Water Journal : Water Journal August 2013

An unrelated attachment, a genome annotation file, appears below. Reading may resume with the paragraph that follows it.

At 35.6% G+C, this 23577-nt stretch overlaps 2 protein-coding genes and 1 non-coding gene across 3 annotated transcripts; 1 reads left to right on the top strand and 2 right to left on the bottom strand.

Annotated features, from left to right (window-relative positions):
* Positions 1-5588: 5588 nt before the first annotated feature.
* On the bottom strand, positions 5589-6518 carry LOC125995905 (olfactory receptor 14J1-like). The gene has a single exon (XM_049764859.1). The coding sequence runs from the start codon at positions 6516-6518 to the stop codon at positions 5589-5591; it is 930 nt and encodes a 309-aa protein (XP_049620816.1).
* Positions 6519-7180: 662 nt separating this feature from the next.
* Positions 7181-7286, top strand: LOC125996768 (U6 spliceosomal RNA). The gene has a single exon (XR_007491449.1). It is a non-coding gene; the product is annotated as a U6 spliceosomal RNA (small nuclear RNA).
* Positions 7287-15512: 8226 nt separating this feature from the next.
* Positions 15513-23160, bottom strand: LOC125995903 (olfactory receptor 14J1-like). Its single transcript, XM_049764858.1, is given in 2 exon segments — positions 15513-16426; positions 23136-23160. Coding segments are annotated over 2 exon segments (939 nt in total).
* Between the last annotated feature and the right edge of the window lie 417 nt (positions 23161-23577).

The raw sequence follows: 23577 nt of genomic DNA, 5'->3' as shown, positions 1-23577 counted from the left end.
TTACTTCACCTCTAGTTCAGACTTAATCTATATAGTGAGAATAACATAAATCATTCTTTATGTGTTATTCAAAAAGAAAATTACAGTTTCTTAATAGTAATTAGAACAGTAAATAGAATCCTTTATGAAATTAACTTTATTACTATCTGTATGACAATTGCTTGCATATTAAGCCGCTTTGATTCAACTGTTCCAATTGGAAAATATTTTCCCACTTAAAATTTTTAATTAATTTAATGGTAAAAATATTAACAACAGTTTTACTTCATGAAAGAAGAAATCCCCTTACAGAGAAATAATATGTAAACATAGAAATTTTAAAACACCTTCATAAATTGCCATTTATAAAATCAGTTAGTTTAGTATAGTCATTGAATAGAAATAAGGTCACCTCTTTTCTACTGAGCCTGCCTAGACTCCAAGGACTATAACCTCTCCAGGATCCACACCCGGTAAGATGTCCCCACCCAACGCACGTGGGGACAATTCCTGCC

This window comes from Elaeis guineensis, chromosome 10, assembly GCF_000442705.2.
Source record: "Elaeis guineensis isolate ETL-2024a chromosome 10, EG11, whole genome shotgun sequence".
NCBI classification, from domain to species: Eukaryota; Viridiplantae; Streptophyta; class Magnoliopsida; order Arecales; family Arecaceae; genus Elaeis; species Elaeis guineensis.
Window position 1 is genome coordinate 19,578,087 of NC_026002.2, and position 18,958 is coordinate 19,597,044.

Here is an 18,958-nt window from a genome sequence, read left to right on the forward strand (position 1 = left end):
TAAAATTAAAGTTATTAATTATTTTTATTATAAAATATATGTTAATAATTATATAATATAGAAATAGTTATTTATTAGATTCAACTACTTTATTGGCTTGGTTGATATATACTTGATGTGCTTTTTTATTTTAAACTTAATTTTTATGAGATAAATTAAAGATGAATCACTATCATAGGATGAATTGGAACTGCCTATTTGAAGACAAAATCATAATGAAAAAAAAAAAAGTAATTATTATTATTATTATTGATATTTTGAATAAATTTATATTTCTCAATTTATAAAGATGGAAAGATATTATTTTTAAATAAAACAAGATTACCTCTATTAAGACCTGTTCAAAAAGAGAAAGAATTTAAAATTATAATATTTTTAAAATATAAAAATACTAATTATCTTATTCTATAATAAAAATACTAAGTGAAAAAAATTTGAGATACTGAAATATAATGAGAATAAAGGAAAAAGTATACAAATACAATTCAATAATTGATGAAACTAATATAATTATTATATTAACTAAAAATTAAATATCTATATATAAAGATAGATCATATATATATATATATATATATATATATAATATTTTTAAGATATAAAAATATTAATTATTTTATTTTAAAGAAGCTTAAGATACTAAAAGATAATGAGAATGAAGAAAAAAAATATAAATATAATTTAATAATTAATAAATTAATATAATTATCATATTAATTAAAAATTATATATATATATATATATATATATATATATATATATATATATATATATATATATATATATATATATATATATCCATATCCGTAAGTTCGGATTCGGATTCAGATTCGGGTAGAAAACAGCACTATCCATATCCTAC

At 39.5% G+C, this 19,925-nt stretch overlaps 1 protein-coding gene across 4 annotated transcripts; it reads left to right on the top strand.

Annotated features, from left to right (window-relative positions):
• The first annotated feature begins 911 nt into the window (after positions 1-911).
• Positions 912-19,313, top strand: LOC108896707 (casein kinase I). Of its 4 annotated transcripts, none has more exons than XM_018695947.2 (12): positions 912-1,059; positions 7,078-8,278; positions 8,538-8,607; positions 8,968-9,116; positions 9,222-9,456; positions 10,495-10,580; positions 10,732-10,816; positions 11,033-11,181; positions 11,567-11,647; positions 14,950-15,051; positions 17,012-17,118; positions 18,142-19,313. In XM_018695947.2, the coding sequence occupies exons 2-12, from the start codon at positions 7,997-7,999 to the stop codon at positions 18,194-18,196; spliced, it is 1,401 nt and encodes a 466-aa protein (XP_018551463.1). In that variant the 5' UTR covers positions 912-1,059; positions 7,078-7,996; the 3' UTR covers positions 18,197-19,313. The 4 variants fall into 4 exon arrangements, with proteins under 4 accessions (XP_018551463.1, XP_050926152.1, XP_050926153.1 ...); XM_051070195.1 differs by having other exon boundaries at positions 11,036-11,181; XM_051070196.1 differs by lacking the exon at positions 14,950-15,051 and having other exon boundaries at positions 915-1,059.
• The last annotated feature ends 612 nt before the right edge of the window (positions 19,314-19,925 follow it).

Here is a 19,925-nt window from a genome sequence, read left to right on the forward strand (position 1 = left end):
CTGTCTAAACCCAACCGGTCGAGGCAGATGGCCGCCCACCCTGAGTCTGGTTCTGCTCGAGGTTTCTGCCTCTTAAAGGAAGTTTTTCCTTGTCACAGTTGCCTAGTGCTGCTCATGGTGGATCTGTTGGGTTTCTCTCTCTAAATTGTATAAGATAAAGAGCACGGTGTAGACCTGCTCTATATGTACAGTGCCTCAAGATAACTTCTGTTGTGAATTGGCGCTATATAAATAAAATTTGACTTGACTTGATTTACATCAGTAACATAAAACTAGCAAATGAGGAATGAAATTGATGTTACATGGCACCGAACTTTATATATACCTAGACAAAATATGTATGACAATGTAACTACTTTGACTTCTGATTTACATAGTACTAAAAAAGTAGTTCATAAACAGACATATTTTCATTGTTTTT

(unabated) greenhouse emissions of the Sydney desalination plant in 2012, a number so large that, as with many large desalination facilities in Australia, it has been a political necessity to offset the emissions with renewable energy certi cates since startup. WHERE TO FROM HERE? In this context, regulating the spread of AWGs might be reasonable. Given enough time and prodding, the Government's Equipment Energy Ef ciency Program might be extended to of ce water coolers. Perhaps a Minimum Energy Performance Standard could be created under the Greenhouse and Energy Minimum Standards legislation -- one way of banning AWGs. In the meantime, the only regulatory lever available is the carbon pricing legislation. If we do a little maths using the original $23/tonne cost of carbon, assuming this is passed from power generators through to consumers, this presents a nancial disincentive of between $25 and $46 per annum for owners of water coolers to avoid the switch to AWGs. To implement this, the government's legislation creates the administrative work of interacting with about 300 major greenhouse emitters. On the other hand, there is no mention of AWGs in the opposition's policy, nor is it easy to see how an equivalent incentive could be practically and ef ciently distributed as "direct action" subsidies to 150,000 water cooler owners. So big fans of small government ought to be big fans of economic instruments to mitigate greenhouse emissions. Environmental engineers would call the AWG an inef cient use of resources, but it is one of many pieces of energy-using equipment that currently lack any regulatory intervention other than that provided by the price on carbon. The alternative of delivering direct subsidies to equipment users would provide employment for a new army of government bureaucrats, while avoiding the issue has natural resource consequences independent of any contribution to climate change, on account of the energy-water nexus. It seems if you are a conservative who wants to conserve water, there are chilling reasons to favour a carbon tax. Disclaimer: The author is not a member of any political party. The research was funded by a $250 grant for measuring equipment from the University of New South Wales. Most of the effort was volunteered by honours thesis students. WJ *At time of writing, the carbon tax was being reviewed by the Labor Government in favour of an Emissions Trading Scheme. REFERENCE Peters GM, Blackburn NJ & Armedion M (2013): Environmental Assessment of Air to Water Machines -- Triangulation in the Presence of Scope Uncertainty. International Journal of Life Cycle Assessment, 18, pp 1149--1157. ABOUT THE AUTHOR Associate Professor Greg Peters (email: firstname.lastname@example.org) is based at Chalmers University of Technology and is a Visiting Fellow at the UNSW School of Civil and Environmental Engineering.
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